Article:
The New Orleans Jazz & Heritage Festival is an experience unlike any other. As a celebration of unique culture and music, the festival “celebrates the indigenous music and culture of New Orleans and Louisiana, so the music encompasses every style associated with the city and the state: blues, R&B, gospel music, Cajun music, zydeco, Afro-Caribbean, folk music, Latin, rock, rap music, country music, bluegrass, and everything in between.”
This year marked the 45th anniversary of Jazz Fest, and it was one for the books, with a second weekend that brought four days of amazing music, good food, and fantastic weather to the Big Easy.
We arrived late on Thursday, which tends to get dubbed “Locals’ Day,” so the scene was pretty relaxed. First up was the Dirty Dozen Brass Band, whose performance at the main Acura Stage is always fun to watch and listen to. Later in the day, Bob Marley’s Wailers offered up a long set of history-drenched dub and reggae. Next, we caught up with Lyle Lovett, who performed on the Samsung Galaxy Stage. Equipped with a top-notch backing band and dressed in a suit, Lovett proved himself a real gentleman of the South. He even started his set with “Farmer Brown/Chicken Reel.”
On Friday, I started my day off with Hurray for the Riff Raff, who played the Samsung Galaxy Stage. I was really impressed with frontwoman and New Orleans native Alynda Lee Segarra, who belted some powerful lyrics about love, death, and being aware of her path in life. Next up was Amanda Shaw, a great Cajun fiddler and singer, and a staple of the fest. After that, it was Chaka Khan, followed by Alejandro Escovedo, who drew a large crowd with his electric Texas rock ’n’ roll.
Saturday’s early highlight came by way of bluesman Johnny Winter. Best known for his high-energy blues-rock albums and live performances in the late 1960s and ’70s, Winter showed up with an assistant to help get him onstage. But once he was there, he shredded like only a truly versed player can.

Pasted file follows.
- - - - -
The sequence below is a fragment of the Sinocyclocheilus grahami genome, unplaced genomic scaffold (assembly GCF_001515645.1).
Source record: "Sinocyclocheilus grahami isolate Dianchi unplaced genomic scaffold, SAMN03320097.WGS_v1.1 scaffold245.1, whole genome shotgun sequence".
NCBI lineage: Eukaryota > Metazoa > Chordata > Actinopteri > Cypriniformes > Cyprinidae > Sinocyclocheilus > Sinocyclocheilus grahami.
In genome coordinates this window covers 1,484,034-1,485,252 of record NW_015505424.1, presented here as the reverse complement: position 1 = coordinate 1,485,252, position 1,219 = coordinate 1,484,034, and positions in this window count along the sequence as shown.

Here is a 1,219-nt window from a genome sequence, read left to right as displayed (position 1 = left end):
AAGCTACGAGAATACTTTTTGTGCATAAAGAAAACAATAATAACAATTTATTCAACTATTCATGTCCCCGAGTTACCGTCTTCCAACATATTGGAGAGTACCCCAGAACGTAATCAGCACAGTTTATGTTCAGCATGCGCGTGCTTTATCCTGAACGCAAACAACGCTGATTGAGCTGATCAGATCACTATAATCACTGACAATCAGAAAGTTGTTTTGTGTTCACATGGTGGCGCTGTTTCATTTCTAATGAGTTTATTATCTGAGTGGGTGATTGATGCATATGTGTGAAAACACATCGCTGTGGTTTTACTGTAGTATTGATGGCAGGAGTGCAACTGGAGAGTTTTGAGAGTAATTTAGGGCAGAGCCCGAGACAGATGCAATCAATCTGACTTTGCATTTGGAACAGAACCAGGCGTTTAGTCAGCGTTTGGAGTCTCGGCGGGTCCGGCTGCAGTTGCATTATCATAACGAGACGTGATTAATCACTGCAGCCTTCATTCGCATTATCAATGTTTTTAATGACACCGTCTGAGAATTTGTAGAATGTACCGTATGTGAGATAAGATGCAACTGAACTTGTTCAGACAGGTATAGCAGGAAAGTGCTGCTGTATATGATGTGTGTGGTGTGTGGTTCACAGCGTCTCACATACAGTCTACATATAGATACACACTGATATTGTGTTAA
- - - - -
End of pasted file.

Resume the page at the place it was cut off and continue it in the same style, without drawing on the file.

Sunday arrived with not very much sleep for many, including the musicians. The night prior had brought sit-ins at a number of the local clubs, including the House of Blues, The Spotted Cat Music Club, and the very well-know Tipitina’s. Arcade Fire closed out the show atop the Acura Stage in their now-signature, Carnival-indebted style. They showed up accompanied by dancers wearing bobblehead papier-mâché masks of the Pope, Barack Obama, Bill Clinton, Richard Parry, Jimmy Carter, and many more.
But there were plenty of other acts worth noting on Sunday, including John Fogerty, who employed son Shane Fogerty on rhythm guitar. He opened strong with “Born on the Bayou” and “Green River,” immediately transporting fans back to the days of CCR. He explained that he wrote “Who’ll Stop the Rain” about Woodstock. “You remind me of it a little bit,” he said, taking in the large crowd at the Samsung Galaxy Stage. “Except at Woodstock, everyone was naked and muddy.”
Before the day was through, I caught noteworthy sets from Johnny Sansome, Alabama Shakes, Voice of the Wetlands All-Stars, and Foster the People. But the end of the night belonged to Aaron Neville, whose beautiful voice provided the perfect ending to four great days of Jazz Fest.